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Lawsuit over New York Police Department discipline records highlights the tension between police and oversight agencies
On the heels of protests shining a light on police brutality, law enforcement agencies are under pressure to be more transparent when addressing accusations of bad behavior by their officers.
The issue is running hottest in the nation’s most populous city, where thousands of New York Police Department disciplinary records are up for grabs in a court battle slated to begin later [in August].
Recapping the timeline of events
More than 900 police officers need to be interviewed as part of the current backlog of complaints, review board officials said during the public hearing on [Thursday, Aug. 6].
[Fred Davie, chair of the Civilian Complaint Review Board, CCRB] said a plan to interview officers was derailed once the pandemic tightened its grip on the city and the police department, with many officers calling in sick after contracting the virus. Weeks later, an online interview process was developed with the NYPD, but demonstrations over the police killing of George Floyd in Minneapolis began in New York City, forcing many officers to work overtime while a flood of new complaints came in, Davie said.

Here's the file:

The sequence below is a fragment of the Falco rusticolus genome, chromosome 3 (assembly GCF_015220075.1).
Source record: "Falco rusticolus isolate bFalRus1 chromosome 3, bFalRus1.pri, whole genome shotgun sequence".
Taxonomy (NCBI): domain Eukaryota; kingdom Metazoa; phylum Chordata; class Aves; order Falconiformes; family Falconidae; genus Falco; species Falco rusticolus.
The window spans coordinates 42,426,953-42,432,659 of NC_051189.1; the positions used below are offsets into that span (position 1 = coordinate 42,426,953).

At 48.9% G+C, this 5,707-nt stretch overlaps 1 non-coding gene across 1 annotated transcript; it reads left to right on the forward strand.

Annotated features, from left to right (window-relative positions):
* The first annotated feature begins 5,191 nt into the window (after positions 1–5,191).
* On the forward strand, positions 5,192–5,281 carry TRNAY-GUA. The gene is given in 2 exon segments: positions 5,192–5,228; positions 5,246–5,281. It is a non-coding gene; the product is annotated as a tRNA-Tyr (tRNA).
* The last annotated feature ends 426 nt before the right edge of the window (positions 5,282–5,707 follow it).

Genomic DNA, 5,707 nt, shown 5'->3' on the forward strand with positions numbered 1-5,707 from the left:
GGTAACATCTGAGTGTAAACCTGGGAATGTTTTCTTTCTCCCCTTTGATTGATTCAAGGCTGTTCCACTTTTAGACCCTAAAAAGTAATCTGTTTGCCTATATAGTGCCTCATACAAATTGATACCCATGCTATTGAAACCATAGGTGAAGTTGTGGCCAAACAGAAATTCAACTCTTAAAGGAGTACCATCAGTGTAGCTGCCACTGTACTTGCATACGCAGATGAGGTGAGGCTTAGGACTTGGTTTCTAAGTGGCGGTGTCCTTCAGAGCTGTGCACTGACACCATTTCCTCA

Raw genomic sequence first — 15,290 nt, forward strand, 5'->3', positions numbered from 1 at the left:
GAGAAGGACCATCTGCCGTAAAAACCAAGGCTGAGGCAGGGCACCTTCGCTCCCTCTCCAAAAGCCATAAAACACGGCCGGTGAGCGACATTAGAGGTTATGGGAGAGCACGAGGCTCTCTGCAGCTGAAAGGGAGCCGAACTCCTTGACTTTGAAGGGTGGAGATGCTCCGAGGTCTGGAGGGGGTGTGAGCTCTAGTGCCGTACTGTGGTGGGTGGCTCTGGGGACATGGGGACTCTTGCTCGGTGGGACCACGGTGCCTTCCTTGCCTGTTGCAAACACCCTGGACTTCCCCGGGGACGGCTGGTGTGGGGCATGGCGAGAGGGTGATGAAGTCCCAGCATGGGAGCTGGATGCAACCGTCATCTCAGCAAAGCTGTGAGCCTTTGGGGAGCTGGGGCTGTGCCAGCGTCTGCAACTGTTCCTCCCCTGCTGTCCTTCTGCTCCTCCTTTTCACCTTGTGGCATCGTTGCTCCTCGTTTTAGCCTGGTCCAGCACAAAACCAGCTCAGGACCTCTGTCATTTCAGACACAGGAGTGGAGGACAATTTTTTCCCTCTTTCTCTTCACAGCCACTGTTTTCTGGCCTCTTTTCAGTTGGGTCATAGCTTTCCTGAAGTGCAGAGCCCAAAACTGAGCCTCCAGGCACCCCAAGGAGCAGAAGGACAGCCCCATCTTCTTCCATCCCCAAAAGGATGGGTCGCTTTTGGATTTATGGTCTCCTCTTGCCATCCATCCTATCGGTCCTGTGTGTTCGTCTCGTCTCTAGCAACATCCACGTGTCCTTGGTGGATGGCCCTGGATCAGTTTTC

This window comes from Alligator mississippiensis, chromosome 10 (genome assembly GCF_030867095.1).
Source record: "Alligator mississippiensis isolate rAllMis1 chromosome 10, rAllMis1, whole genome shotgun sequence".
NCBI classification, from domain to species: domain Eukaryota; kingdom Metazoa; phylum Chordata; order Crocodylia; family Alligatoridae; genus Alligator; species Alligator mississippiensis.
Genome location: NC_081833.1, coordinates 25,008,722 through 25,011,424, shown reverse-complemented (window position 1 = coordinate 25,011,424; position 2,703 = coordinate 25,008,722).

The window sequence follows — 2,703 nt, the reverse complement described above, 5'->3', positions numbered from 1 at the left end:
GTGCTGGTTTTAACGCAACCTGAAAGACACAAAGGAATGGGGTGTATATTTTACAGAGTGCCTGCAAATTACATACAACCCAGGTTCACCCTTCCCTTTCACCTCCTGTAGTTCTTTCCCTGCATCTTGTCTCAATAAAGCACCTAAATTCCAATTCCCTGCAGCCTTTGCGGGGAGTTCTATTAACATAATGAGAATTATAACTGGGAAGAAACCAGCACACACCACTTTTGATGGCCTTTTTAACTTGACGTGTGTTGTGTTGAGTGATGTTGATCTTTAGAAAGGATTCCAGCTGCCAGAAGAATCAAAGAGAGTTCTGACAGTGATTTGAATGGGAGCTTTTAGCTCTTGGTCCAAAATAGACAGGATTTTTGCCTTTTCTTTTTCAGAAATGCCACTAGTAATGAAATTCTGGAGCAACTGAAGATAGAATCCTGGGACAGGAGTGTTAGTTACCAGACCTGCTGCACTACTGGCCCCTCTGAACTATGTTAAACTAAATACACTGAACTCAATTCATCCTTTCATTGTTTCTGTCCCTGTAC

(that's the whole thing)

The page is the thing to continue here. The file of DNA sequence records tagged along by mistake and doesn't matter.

The officers then refused to sit down for the interviews, Davie said.
In response, the CCRB scheduled the public hearing for Thursday [Aug. 6] to discuss the lack of cooperation by the officers and vote to add an additional CCRB charge of impeding an investigation, according to the city official. But a day before that public hearing, Shea issued his order, nullifying a need for the hearing.
“Any failure to appear or cooperate with the CCRB without good cause may result in department disciplinary action,” according to the NYPD memo obtained by CNN.
In a statement, the NYPD cited the pandemic as a roadblock for in-person interviews and went on to note that officers have been sitting down for interviews with the department’s own internal investigators who conduct separate probes into accusations of officer misconduct.
The fight over police records is among the battles taking place in cities around the country where there is growing demand for accountability from police departments and a push for independent civilian oversight agencies designed to have a say in police discipline.
Read More | CNN News